Toy Karma 3 at Rotofugi Gallery Chicago

Toy Karma !!! … can it be nearly 4 years since the first show in 2007 !?! I realize 4 years is a short time in the scheme of things, but in this toy world that’s like an eternity ! On this eve of the next installment to the Toy Karma art shows, I thought it a good time to take a quick look back at the previous two shows and preview some of the customs I’ll be selling this year.

So for those who may be be asking what’s a Toy Karma and what the fuss is all about .. let’s go back to the first show in 2007. I like to say I coined the phrase “Toy Karma” a few years prior .. basically it is my belief that the Toy Karma credo of paying it forward in a positive light in all your toy deals and your Holy Grail toys will come to you !

art for Toy Karma 1 show 2007

From that positive place, the kind folks at Rotofugi approached me about doing a group Kaiju-concentric show called Toy Karma. We both agreed having a mix of familiar artists and toymakers mixed in with up-and-coming creators would embody the positive theme as well. To be honest, both Rotofugi and I had no idea what we were in for, in terms of the amount of pieces in the show, to the amazing response to it.

The Toy Karma 1 debut in 2007 at Rotofugi’s old store location and was an incredible success. But with the amount of work it took us to coordinate what turned out to be a Global art show … it was decided that every other year we’d revisit Toy Karma .. plus this would also allow new and emerging artists to join in.



Above and below some of the customs I offered at this first show. They oddly look primative to me ..haha !

Toy Karma 2 was held in 2009, and any doubts I had about people showing up to the show opening was quickly erased by the overflowing reception ! I was also floored that folks had started lining up the night before to get a chance at various toy exclusives .. something that until this point was only heard of at Japanese toy events.

art for Toy Karma 2 show 2009

So, here we are only days away from the September 10th, 2011 opening of Toy Karma 3 !

art for Toy Karma 3 show 2011

I’m set to travel out to the show and one of my favorite places to visit, Chicago in a few days. I feel like Comic Con just happened and I really had no down time after that major show, as i started in on customs for this show.

Below are some pics of the customs, all painted with Monster Kolor paint, and of course they are one of a kind figures. I don’t usually take any time to look back or even dwell on the past .. but seeing my older customs and what i do now .. I can see an evolution to my work … which is kinda cool to see 😉

















Now, let me say that there will be literally hundreds of toys and artworks that will be in this show … for a full artist line up and latest news about the show, be sure and check out the Toy Karma page here : http://www.toykarma.rotofugi.com/

Sorry, but those who attend get first crack at the stuff ! However, after the show opens, available pieces will be posted via Rotofugi’s website.

Once I get back, I will be posting pics and write up a post-show blog .. for those who will be going to the show, I look forward to seeing you and thanking you for your support !

In these tough times, it’s even tougher for artists to make a go of it, and your continued support of Kaiju arts and artists in general does make a difference in their lives but also in bringing positive Toy Karma to the world.

About toykarma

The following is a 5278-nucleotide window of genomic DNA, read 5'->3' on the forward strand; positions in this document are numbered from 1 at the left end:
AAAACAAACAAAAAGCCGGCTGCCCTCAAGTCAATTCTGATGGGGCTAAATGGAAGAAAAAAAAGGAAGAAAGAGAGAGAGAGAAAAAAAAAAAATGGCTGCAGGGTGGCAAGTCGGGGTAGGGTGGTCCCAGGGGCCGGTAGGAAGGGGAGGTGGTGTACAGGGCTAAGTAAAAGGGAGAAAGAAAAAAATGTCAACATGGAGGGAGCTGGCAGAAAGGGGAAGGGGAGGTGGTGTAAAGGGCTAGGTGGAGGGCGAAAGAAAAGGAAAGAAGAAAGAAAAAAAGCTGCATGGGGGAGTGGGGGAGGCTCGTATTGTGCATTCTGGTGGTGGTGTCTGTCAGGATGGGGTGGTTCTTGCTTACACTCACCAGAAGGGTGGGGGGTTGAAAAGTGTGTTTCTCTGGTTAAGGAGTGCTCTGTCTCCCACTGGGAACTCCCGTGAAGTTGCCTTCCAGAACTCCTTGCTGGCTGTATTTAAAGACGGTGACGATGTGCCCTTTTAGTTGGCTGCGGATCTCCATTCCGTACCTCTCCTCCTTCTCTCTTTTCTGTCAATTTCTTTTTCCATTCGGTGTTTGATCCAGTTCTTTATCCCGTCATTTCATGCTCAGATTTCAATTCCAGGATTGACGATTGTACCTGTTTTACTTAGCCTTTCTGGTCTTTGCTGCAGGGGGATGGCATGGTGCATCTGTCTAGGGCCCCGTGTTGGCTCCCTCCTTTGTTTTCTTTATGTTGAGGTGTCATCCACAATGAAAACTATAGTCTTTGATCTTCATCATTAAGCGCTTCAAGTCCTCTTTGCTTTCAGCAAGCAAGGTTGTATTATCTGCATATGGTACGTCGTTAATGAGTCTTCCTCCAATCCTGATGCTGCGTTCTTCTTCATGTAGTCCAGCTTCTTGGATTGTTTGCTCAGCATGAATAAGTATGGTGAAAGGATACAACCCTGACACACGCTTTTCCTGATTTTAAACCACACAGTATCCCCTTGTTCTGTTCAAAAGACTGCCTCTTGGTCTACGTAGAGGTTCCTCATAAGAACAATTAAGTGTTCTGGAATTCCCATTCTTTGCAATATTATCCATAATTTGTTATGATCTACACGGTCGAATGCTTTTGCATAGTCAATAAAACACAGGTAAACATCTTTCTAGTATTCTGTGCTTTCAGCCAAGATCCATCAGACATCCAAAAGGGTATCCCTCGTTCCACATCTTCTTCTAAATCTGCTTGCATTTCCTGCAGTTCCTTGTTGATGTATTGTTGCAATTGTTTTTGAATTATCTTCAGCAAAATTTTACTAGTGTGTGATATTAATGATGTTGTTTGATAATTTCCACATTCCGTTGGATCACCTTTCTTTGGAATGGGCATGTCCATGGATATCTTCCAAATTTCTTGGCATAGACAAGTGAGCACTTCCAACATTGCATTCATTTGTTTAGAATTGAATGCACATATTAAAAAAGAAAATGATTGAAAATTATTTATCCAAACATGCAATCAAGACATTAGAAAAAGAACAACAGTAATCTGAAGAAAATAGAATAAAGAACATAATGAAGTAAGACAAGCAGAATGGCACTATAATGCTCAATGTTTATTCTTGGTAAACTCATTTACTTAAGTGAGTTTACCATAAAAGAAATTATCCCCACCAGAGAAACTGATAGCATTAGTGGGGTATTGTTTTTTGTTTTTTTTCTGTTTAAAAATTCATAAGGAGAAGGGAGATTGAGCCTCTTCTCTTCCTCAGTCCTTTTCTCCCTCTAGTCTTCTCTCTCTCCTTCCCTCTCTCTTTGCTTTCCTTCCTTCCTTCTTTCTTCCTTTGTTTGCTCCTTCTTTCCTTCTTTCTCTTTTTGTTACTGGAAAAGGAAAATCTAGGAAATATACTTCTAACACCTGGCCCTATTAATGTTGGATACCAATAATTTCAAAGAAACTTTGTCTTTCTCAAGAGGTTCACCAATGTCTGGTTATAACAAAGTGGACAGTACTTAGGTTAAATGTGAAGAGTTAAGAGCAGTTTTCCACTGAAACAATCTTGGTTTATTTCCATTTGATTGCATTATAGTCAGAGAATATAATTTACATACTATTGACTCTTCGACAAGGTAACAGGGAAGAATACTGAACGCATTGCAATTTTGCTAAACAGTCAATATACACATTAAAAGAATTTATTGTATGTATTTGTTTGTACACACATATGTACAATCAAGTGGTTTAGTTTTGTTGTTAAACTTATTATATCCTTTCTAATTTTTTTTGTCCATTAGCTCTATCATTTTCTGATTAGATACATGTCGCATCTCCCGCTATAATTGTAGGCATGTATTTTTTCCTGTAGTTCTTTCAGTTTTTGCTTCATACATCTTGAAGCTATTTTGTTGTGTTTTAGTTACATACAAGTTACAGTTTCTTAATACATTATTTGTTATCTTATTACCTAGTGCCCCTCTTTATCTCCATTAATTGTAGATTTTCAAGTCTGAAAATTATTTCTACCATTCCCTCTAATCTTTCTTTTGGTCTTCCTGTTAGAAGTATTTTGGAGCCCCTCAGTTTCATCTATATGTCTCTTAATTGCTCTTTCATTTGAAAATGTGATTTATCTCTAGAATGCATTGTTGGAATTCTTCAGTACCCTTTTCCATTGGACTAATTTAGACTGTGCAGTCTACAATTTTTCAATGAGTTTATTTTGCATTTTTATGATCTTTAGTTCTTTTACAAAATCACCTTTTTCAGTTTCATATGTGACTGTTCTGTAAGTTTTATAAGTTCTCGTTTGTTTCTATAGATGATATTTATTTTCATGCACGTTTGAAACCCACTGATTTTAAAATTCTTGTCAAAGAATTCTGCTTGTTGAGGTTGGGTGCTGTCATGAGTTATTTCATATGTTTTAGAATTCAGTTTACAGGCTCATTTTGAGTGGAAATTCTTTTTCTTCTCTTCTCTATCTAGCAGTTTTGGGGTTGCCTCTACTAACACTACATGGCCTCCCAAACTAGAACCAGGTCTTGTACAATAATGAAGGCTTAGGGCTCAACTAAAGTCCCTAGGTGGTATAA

Over the years Mark Nagata has collected thousands of toys and a fair amount of titles. The man behind San Francisco-based Max Toy Company is widely known as: Toy Collector. Illustrator. Magazine Founder/Publisher. Toy Designer. Artist. Author. Husband. Father. But the one description that might fit best is an unofficial one – Kaiju Toy and Art Ambassador. In the Japanese-inspired art and toy area, as well as throughout the larger toy collecting community, Mark is welcomed and recognized for his personal passion and commitment to supporting artists all around the world and the unique works they create. Beginning as a collector in his youth, Mark has had for years a keen eye for great art and a personal interest in collecting that he has spread through a variety of outlets. Trained at the Academy of Art College in San Francisco, Mark honed his skills working for himself and for some of the most notable businesses in the country. As a freelance commercial illustrator, he completed works for such prominent companies as Lucasfilms, DC Comics, Hasbro Toys, IBM, Sony, and numerous advertising and design firms, both national and international. Mark’s colorful style graces over 40 cover paintings for R.L. Stine’s Goosebumps book series – Give Yourself Goosebumps. After hundreds of assignments, Mark made the decision to move in another direction, and that choice has led to whole new career as a successful businessman. For four years, the owner of one of the largest Ultraman toy collections in the world co-published Super 7 Magazine showcasing the finest in Japanese toy collecting. “I’d been collecting Japanese toys all along and suddenly realized it would be cool to have a magazine of some type devoted to them,” Nagata says. Mark’s devotion to presenting collectors with a selection of original figures inspired by classic Japanese toys from the 1960s and ‘70s as well as new versions of licensed Japanese characters is at the heart of Max Toy Company. Named for his son, Max Toys specializes in custom and limited editions of “kaiju” (Japanese monsters) toys and artwork. Many of the original toys produced are hand painted by Mark, a tradition that goes back to Japanese toy makers of the past. “Since our target is the soft vinyl Japanese toy collector, which is a very small niche, our runs of toys can be extremely small,” Mark says. “Runs range from 500 pieces of one toy to just one for a hand-painted, one-of-a-kind custom figure.” Through Max Toys, Mark has taken great pains to widen the reach of his two passions – toys and art. He played a significant part in the development of the first group kaiju show in the United States. Held at the Rotofugi Gallery in Chicago, Illinois in 2007, the “Toy Karma” Show featured detailed work from artists from Japan, the U.S. and South America. Participants marveled at the custom-painted toys and art on display. “Toy Karma” led to Mark being asked to be one of the artists spotlighted in the “Beyond Ultraman: Seven Artists Explore the Vinyl Frontier” exhibit at the Pasadena Museum of California Art. The October 2007 show, held jointly with the Los Angeles Toy, Doll and Amusement Museum, marked the first time – in a museum setting – that the influence of Japanese toys on California artists was explored. The exhibit featured more than 30 of Mark’s original paintings, toys and a selection of his vintage toy collection. Mark continued to be at the forefront as interest in Japanese-inspired art and toys expanded in 2008. Prestigious art houses Philips De Pury and Christie’s in New York and London sold Mark’s hand-painted custom kaiju toys in its auctions, spreading this unique art and toy movement into new and uncharted areas of the art world. In 2009, Mark once again took his love of toys and art overseas this time to a receptive and welcoming audience in Tokyo, Japan. Here, Mark curated the “Kaiju Comrades” Art Show, once again bringing together artists from various aspects of the kaiju toy realm in this first-of-its-kind toy art show. The following year found Mark in Barcelona, Spain co-curating with Emilio Garcia “Kaiju Attack,” the European country’s first kaiju art show. As the growth of kaiju art and toys increases worldwide, Mark continues in his unofficial role of Kaiju Toy and Art Ambassador. He has written and had his artwork and toy designs included in several books and magazines, both domestic and international. In 2010, Mark served as guest lecturer on kaiju and the toy-making process at the Morikami Museum in Florida. The San Francisco resident and his art can also be spotted in the first volume of the “ToyPunks” DVD and the “Toys R Us” DVD, while the video for the number one song by Owl City “Fireflies” featured Mark’s popular Kaiju Eyezon character. During this same time period, Mark has spearheaded the “Toy Karma 2” and “Kaiju Comrades 2” shows and has plans for future shows both in the U.S. and overseas. “Max Toys allows me to produce original artwork, new toys and work directly with a lot of talented artists,” Mark says. “Max Toy is a synthesis of toys and art, both life-long passions.”